The Oral Torah

The oral Torah is a vast literary corpus in which the versions of the Talmud: the Talmud of Jerusalem and the Talmud of Babylon, the Midrash, and the other commentaries of the Jewish tradition are included. Everything that could be written in parallel to the Biblical text over the centuries, whether it be commentaries, exhortations, or other texts could be classified here. This immense library, a paradoxical term for oral tradition, is always open and constantly updated and renewed testifying of a “hermeneutic of innovation” specific to Judaism.

According to the rabbinic tradition, this oral Torah is timeless since it was received by Moses on Mount Sinai, along with the Biblical books written by Moses. It was transmitted from master to disciple until it was written down, after the fall of the Second Temple, around 90. Indeed, the drafting of these texts was subject to a prohibition, based on written Torah verses:

"Rabbi Simon Ben Lakish declared: It is written: Write for thee these words [Ex 34.27]. And it is written: For according to its clauses (' al-pi, literally: by the mouth). What is to be understood? This means: You have no right to learn words that are written by heart, and you have no right to put words transmitted orally in writing (' al-peh). [The reasoning is based on the proximity, in the same verse, of written and oral (the mouth). So there are two Torahs, one written, and the other oral.] (Babylon Talmud, Gittin 60b)

Op. cit.: "According to a master from Rabbi Ishmael's school, these words are those of the Torah. You can put them in writing, but you cannot put the Halakhot (oral commentaries regulating the implementation of the commandments of the Torah) in writing [meaning that one can only write the words of the Torah, not the others.]"

"Those who write the Halakhot [are punishable] equal to those who burn the Torah and those who study according to them [the Halakhot put in writing] do not draw any reward from them." Talmud of Babylon, Terumah 14b

This ban is also mentioned in the Midrash:

"It is written: When God revealed himself at Sinai to give his law to Israel, he communicated it to Moses in the following order: the Torah (Pentateuch - the first five books of the Hebrew Bible), the Mishnah, the Talmud, as it is written: And God said all these words [Ex 22.1]. Even the question that the pupil asked his teacher, God passed on to his teacher at that time. Once Moses learned these things from God, he asked him to teach them to Israel.” Midrash Exodus Rabba 47:1, on Exodus 34:27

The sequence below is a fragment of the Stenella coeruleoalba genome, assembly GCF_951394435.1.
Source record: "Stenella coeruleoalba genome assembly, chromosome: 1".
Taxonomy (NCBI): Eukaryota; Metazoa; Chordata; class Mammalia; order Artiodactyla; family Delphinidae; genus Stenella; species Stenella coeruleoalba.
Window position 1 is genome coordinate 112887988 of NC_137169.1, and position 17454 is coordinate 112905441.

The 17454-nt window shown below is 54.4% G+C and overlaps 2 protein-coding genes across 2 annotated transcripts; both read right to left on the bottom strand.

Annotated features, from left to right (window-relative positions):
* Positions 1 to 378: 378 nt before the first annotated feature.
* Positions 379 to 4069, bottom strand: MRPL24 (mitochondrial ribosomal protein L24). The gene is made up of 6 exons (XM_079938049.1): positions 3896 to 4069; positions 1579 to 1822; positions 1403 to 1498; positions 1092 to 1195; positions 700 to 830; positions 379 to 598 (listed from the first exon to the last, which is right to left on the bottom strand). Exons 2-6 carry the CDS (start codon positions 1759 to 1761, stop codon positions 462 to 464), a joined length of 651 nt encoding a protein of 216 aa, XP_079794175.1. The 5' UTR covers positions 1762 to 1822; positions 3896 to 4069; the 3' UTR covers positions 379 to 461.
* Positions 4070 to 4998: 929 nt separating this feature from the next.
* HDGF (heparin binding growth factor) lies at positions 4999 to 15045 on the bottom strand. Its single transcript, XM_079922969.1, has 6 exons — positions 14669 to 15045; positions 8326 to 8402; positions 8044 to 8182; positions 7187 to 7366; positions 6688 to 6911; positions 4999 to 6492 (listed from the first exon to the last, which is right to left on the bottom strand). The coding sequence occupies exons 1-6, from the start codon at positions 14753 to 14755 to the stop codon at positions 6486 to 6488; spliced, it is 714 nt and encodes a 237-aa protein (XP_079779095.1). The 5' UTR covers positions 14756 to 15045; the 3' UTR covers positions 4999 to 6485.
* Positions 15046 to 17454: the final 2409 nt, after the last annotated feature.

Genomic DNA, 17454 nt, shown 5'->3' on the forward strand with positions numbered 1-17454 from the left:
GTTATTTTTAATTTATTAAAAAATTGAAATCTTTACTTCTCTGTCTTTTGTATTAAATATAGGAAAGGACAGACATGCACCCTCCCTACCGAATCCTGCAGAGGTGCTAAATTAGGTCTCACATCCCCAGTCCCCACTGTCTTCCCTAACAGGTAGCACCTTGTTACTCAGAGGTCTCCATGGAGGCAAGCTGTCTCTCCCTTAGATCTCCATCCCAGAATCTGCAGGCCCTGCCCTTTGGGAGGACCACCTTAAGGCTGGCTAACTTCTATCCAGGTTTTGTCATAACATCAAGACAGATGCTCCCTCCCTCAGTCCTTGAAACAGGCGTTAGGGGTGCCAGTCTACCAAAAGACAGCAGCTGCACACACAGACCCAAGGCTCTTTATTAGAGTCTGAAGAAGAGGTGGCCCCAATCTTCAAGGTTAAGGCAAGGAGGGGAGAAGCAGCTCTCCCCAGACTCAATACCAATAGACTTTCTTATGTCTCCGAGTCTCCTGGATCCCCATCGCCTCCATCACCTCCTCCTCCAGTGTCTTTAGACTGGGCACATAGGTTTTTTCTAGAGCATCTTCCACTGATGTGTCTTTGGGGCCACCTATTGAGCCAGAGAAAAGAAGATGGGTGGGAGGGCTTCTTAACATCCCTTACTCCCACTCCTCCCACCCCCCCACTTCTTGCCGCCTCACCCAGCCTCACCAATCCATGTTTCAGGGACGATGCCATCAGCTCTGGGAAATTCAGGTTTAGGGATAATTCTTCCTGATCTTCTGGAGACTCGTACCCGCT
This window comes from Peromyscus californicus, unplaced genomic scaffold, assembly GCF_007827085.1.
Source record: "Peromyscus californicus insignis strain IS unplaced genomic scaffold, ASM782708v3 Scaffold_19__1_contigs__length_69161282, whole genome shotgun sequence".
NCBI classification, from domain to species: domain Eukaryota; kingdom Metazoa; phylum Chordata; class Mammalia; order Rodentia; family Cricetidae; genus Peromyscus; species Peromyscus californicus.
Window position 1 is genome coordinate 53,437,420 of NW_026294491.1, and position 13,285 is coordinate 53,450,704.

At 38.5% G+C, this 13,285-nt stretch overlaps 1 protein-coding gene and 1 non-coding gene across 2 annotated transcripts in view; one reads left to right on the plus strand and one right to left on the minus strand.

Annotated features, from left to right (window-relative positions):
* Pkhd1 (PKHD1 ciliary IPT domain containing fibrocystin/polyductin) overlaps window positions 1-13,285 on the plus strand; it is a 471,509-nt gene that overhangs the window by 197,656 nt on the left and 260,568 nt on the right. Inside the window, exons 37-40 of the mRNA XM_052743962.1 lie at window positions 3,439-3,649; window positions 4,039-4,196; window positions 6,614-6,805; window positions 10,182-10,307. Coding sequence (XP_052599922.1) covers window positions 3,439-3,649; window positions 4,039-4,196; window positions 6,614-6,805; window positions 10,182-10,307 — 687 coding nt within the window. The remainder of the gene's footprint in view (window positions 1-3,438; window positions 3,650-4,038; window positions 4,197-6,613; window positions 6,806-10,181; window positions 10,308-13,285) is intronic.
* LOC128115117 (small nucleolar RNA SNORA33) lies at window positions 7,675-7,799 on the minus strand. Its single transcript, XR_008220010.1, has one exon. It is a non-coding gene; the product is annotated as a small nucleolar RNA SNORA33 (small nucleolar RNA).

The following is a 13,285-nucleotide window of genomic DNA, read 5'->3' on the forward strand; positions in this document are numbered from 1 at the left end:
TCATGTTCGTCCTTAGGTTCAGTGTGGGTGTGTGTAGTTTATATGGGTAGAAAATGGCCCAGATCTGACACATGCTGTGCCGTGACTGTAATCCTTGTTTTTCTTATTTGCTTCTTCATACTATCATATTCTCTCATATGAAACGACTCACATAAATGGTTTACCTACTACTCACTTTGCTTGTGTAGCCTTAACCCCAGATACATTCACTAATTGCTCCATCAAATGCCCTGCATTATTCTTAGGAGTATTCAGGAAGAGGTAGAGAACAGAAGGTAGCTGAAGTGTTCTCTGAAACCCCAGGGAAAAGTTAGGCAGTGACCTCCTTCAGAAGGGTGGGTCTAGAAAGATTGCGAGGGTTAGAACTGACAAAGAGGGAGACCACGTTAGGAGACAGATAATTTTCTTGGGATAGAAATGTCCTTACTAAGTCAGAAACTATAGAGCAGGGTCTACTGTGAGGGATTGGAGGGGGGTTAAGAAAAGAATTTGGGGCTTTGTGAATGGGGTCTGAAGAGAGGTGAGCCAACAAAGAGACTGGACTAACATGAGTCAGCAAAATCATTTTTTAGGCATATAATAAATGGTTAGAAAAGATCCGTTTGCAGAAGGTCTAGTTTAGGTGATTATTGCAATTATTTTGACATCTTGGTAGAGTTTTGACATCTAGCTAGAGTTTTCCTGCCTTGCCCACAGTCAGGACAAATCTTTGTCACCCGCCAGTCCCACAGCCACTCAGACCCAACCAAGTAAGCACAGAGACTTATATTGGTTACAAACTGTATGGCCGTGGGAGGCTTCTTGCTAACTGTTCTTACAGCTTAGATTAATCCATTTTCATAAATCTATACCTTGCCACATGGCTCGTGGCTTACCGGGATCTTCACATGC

This last passage gives an important clue: the oral Torah precedes whoever produces it. This conception of a double Torah sheds light on the functioning of the Tradition, implemented by all the people present at Sinai. The oral tradition has been passed down until the writing of the Biblical books, originating from and dependent on orality. The writing of the Biblical books and their definitive canonicity allows a common reference, a memory support. A part of the river of tradition has frozen in written Torah, but it is destined to be overwhelmed by the commentaries that this writing is going to provoke. It is thus the very nature of Tradition to be an open and lively group, unique to innovation and creativity.
Christian “tradition” also arose from this dialectic between orality and redaction. For Christians as well, the text of the written Bible cannot suffice for its comprehension, it must be read and interpreted in the light of tradition, received and transmitted to be adapted and renewed.
The Pharisee concept of two Torahs received by Moses makes it possible to understand the vitality and dynamism of the study life in the academies and Jewish study centers or “yeshivas”. The Torah is entrusted to all the people who are responsible for its interpretation and its implementation. This study is done in community, from master to disciple, or between disciples. Study on one’s own is not encouraged: one must confront the opinions, listen to the other, look for arguments, and be willing to give up his point of view to adopt that of the other... The research, study and practice of Biblical commandments concern all of the people. And if the Halakha's questions are ultimately decided by decision-makers, none of them can claim a monopoly on the truth.
This atmosphere, specific to the schools of study of contemporary Judaism, evokes that in which the Gospels were formulated. The plurality of religious currents featured in these texts testifies to the richness of the oral tradition that gave rise to them.